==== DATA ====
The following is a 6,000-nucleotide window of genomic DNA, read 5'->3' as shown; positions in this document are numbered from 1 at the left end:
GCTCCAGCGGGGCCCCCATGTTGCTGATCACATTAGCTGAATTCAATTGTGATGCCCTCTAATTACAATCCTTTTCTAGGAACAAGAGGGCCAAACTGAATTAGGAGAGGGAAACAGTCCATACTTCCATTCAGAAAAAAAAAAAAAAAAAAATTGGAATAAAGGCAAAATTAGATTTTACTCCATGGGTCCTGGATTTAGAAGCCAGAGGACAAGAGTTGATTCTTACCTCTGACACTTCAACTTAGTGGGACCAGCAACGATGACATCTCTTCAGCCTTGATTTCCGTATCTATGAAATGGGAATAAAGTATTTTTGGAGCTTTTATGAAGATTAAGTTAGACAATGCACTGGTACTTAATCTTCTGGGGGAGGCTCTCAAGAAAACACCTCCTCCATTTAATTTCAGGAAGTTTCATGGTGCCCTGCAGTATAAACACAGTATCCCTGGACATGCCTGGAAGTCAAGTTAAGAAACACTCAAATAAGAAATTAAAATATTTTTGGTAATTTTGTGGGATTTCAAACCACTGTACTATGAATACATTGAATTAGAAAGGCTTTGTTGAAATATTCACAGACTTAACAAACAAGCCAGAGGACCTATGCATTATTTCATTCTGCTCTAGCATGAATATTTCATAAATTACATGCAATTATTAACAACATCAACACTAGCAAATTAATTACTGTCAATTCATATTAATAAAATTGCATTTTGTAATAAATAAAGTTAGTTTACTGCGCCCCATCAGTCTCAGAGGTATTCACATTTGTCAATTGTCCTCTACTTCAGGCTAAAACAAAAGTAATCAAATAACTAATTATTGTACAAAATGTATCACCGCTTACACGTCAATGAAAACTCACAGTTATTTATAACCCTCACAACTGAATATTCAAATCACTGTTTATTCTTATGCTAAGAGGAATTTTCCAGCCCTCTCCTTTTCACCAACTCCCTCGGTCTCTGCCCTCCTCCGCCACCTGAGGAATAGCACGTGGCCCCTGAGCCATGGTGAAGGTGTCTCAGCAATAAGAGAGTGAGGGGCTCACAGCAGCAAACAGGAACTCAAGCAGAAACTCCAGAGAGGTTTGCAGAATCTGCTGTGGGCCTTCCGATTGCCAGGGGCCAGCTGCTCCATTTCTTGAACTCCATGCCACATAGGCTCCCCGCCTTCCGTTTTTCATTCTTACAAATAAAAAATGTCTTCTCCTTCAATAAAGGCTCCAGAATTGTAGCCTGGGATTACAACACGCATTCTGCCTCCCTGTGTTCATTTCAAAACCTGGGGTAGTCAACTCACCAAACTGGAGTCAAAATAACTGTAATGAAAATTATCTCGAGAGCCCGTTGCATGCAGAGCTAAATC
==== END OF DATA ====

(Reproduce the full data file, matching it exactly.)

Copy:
The following is a 6,000-nucleotide window of genomic DNA, read 5'->3' as shown; positions in this document are numbered from 1 at the left end:
GCTCCAGCGGGGCCCCCATGTTGCTGATCACATTAGCTGAATTCAATTGTGATGCCCTCTAATTACAATCCTTTTCTAGGAACAAGAGGGCCAAACTGAATTAGGAGAGGGAAACAGTCCATACTTCCATTCAGAAAAAAAAAAAAAAAAAAATTGGAATAAAGGCAAAATTAGATTTTACTCCATGGGTCCTGGATTTAGAAGCCAGAGGACAAGAGTTGATTCTTACCTCTGACACTTCAACTTAGTGGGACCAGCAACGATGACATCTCTTCAGCCTTGATTTCCGTATCTATGAAATGGGAATAAAGTATTTTTGGAGCTTTTATGAAGATTAAGTTAGACAATGCACTGGTACTTAATCTTCTGGGGGAGGCTCTCAAGAAAACACCTCCTCCATTTAATTTCAGGAAGTTTCATGGTGCCCTGCAGTATAAACACAGTATCCCTGGACATGCCTGGAAGTCAAGTTAAGAAACACTCAAATAAGAAATTAAAATATTTTTGGTAATTTTGTGGGATTTCAAACCACTGTACTATGAATACATTGAATTAGAAAGGCTTTGTTGAAATATTCACAGACTTAACAAACAAGCCAGAGGACCTATGCATTATTTCATTCTGCTCTAGCATGAATATTTCATAAATTACATGCAATTATTAACAACATCAACACTAGCAAATTAATTACTGTCAATTCATATTAATAAAATTGCATTTTGTAATAAATAAAGTTAGTTTACTGCGCCCCATCAGTCTCAGAGGTATTCACATTTGTCAATTGTCCTCTACTTCAGGCTAAAACAAAAGTAATCAAATAACTAATTATTGTACAAAATGTATCACCGCTTACACGTCAATGAAAACTCACAGTTATTTATAACCCTCACAACTGAATATTCAAATCACTGTTTATTCTTATGCTAAGAGGAATTTTCCAGCCCTCTCCTTTTCACCAACTCCCTCGGTCTCTGCCCTCCTCCGCCACCTGAGGAATAGCACGTGGCCCCTGAGCCATGGTGAAGGTGTCTCAGCAATAAGAGAGTGAGGGGCTCACAGCAGCAAACAGGAACTCAAGCAGAAACTCCAGAGAGGTTTGCAGAATCTGCTGTGGGCCTTCCGATTGCCAGGGGCCAGCTGCTCCATTTCTTGAACTCCATGCCACATAGGCTCCCCGCCTTCCGTTTTTCATTCTTACAAATAAAAAATGTCTTCTCCTTCAATAAAGGCTCCAGAATTGTAGCCTGGGATTACAACACGCATTCTGCCTCCCTGTGTTCATTTCAAAACCTGGGGTAGTCAACTCACCAAACTGGAGTCAAAATAACTGTAATGAAAATTATCTCGAGAGCCCGTTGCATGCAGAGCTAAATC